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Folklore in British Literature

Naming and Narrating in Women’s Fiction, 1750-1880

Series:

Sarah R. Wakefield

Folklore provides a metaphor for insecurity in British women’s writing published between 1750 and 1880. When characters feel uneasy about separations between races, classes, or sexes, they speak of mermaids and «Cinderella» to make threatening women unreal and thus harmless. Because supernatural creatures change constantly, a name or story from folklore merely reinforces fears about empire, labor, and desire. To illustrate these fascinating rhetorical strategies, this book explores works by Sarah Fielding, Ann Radcliffe, Sydney Owenson, Charlotte Brontë, George Eliot, Anne Thackeray, and Jean Ingelow, pushing our understanding of allusions to folktales, fairy tales, and myths beyond «happily ever after.»

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Acknowledgments xi

Extract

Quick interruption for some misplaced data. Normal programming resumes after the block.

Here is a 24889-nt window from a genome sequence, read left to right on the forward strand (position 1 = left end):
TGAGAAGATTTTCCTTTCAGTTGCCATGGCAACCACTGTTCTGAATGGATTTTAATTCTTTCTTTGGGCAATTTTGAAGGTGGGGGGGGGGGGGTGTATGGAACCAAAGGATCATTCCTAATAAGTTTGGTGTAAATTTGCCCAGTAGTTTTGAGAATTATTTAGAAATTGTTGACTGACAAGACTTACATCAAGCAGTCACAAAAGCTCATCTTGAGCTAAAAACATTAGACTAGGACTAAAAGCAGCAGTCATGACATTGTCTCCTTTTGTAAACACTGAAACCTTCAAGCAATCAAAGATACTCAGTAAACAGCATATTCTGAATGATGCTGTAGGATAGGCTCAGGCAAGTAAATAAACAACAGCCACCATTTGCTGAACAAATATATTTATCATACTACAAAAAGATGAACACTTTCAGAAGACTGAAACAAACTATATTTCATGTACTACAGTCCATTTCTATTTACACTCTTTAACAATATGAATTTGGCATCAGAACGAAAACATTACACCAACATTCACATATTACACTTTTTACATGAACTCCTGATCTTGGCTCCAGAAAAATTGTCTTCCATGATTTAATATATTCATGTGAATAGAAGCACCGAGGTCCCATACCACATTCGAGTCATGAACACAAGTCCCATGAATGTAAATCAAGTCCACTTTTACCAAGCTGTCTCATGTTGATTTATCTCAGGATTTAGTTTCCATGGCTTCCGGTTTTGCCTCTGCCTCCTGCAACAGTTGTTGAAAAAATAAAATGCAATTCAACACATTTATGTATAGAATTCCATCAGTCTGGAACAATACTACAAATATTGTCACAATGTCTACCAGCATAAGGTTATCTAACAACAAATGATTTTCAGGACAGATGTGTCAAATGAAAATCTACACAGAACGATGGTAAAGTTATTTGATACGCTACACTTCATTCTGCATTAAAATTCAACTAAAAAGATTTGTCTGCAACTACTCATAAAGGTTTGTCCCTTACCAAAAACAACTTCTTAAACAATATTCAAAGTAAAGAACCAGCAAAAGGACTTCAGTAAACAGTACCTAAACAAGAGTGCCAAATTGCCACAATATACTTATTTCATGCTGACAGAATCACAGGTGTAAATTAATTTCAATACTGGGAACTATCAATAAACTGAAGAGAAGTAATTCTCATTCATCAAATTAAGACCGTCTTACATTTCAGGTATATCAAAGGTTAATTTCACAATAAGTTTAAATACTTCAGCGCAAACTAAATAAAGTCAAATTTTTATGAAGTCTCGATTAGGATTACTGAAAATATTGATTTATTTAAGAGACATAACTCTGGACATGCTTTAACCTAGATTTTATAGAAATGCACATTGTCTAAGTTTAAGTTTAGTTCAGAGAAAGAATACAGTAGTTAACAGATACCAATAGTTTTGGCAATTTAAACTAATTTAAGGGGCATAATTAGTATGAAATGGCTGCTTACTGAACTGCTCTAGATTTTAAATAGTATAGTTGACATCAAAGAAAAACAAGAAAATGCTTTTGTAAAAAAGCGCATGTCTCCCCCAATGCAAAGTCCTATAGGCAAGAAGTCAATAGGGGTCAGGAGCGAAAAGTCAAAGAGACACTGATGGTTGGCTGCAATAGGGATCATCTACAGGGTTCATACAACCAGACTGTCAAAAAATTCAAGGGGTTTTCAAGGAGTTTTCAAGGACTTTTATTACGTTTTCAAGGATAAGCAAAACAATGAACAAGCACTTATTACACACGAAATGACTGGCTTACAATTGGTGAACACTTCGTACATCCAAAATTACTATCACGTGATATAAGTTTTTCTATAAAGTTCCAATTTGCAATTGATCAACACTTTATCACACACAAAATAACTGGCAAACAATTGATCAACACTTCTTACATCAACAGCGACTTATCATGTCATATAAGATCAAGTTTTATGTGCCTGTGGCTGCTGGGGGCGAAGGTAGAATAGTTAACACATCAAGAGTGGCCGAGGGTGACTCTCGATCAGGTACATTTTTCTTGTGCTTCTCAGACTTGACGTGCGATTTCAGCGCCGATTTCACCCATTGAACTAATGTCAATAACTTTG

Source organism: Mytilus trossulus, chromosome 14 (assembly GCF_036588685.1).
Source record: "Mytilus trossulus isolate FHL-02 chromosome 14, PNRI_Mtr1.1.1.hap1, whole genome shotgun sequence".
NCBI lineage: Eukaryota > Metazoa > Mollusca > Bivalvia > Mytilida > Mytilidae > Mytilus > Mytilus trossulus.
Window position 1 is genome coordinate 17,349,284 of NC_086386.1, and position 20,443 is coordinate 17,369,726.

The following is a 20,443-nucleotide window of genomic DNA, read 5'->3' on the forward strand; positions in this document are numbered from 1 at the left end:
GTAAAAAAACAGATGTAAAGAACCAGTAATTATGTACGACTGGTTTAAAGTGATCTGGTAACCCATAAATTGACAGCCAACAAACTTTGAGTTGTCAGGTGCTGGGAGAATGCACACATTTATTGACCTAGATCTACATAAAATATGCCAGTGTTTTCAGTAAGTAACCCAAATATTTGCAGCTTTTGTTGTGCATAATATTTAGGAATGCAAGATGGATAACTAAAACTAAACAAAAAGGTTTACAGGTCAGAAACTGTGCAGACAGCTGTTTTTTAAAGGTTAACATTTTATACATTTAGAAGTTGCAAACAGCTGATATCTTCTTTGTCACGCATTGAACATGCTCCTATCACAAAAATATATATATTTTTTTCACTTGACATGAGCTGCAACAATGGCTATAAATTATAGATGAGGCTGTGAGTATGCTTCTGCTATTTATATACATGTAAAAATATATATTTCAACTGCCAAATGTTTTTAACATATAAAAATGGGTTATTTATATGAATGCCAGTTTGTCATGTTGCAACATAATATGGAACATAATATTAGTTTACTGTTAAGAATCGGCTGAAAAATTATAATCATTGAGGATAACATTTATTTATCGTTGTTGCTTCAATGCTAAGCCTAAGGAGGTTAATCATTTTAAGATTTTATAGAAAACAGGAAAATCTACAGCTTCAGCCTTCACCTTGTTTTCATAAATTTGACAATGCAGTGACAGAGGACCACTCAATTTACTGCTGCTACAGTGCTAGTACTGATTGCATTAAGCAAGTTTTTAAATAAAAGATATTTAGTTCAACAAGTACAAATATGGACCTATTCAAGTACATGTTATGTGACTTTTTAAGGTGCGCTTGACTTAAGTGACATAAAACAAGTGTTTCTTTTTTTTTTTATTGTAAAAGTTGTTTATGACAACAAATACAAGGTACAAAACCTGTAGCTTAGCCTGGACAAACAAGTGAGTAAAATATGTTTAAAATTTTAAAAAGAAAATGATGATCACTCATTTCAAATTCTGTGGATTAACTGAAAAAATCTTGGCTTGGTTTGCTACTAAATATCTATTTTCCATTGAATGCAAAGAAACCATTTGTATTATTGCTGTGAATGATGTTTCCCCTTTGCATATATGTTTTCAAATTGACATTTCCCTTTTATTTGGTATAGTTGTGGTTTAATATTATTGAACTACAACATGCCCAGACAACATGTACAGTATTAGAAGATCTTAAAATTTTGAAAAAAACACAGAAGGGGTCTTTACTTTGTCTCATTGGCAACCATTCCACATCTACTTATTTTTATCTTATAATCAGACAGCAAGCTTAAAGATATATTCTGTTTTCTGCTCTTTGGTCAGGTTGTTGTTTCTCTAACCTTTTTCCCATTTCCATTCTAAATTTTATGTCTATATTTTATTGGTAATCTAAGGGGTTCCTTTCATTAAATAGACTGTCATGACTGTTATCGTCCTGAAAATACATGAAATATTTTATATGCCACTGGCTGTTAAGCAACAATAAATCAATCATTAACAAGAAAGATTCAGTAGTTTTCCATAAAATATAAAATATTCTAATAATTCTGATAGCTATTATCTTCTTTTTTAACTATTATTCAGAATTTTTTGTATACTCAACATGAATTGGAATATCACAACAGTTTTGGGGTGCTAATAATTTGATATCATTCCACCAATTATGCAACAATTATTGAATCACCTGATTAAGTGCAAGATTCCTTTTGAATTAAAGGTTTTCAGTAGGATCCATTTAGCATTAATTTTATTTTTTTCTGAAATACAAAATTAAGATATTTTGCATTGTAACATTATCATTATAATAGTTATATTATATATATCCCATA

Acknowledgments FOR this project I owe debts to many wonderful people. First, my mother, Virginia Wakefield, and my aunt, Janet W. Davis, piqued my early interest in fairies and folklore. I likewise appreciate the support I received from my fa- ther, Terry Wakefield, and my sister, Kristina Hulverson. Katrin and Robert Burlin encouraged my undergraduate endeavors with Jane Eyre, and the Dorothy Nepper Marshall Fellows Program at Bryn Mawr College gave me the time, funding, and confidence to start the research that would snowball into a master’s thesis, dissertation, and first book. For invaluable advice on how to shape the project and connect its stray threads, I am very grateful to Gillian Adams, Betty Sue Flowers, Elizabeth Richmond Garza, Elizabeth Hedrick, and especially Carol MacKay, an inspi- ration both as a teacher and scholar. I also must thank Lisa L. Moore for di- recting me to The Wild Irish Girl, a rewarding find. For insights, cheerleading, and patient reading, I thank the accomplished women of the LGC (Elizabeth Andrews, Catherine Blatz, Lauren Dean, Ra- nia Gazawi, Cherish Hagen, Jennifer Klein, Michele LaCatena, Leah Lesnar, Stephanie Moore, Julie Nelson, Nancy Patout, Sarah Woodbury, Adrianne Woodward) and my 2000-2001 “Rhetoric of Fairy Tales” students at the University of Texas at Austin. Without the ample resources of the Fondren Library at Rice University and both the Perry-Castañeda Library and Harry Ransom Humanities Re- search Center at the University of Texas at Austin, I could not have com- pleted this project. Finally, for...

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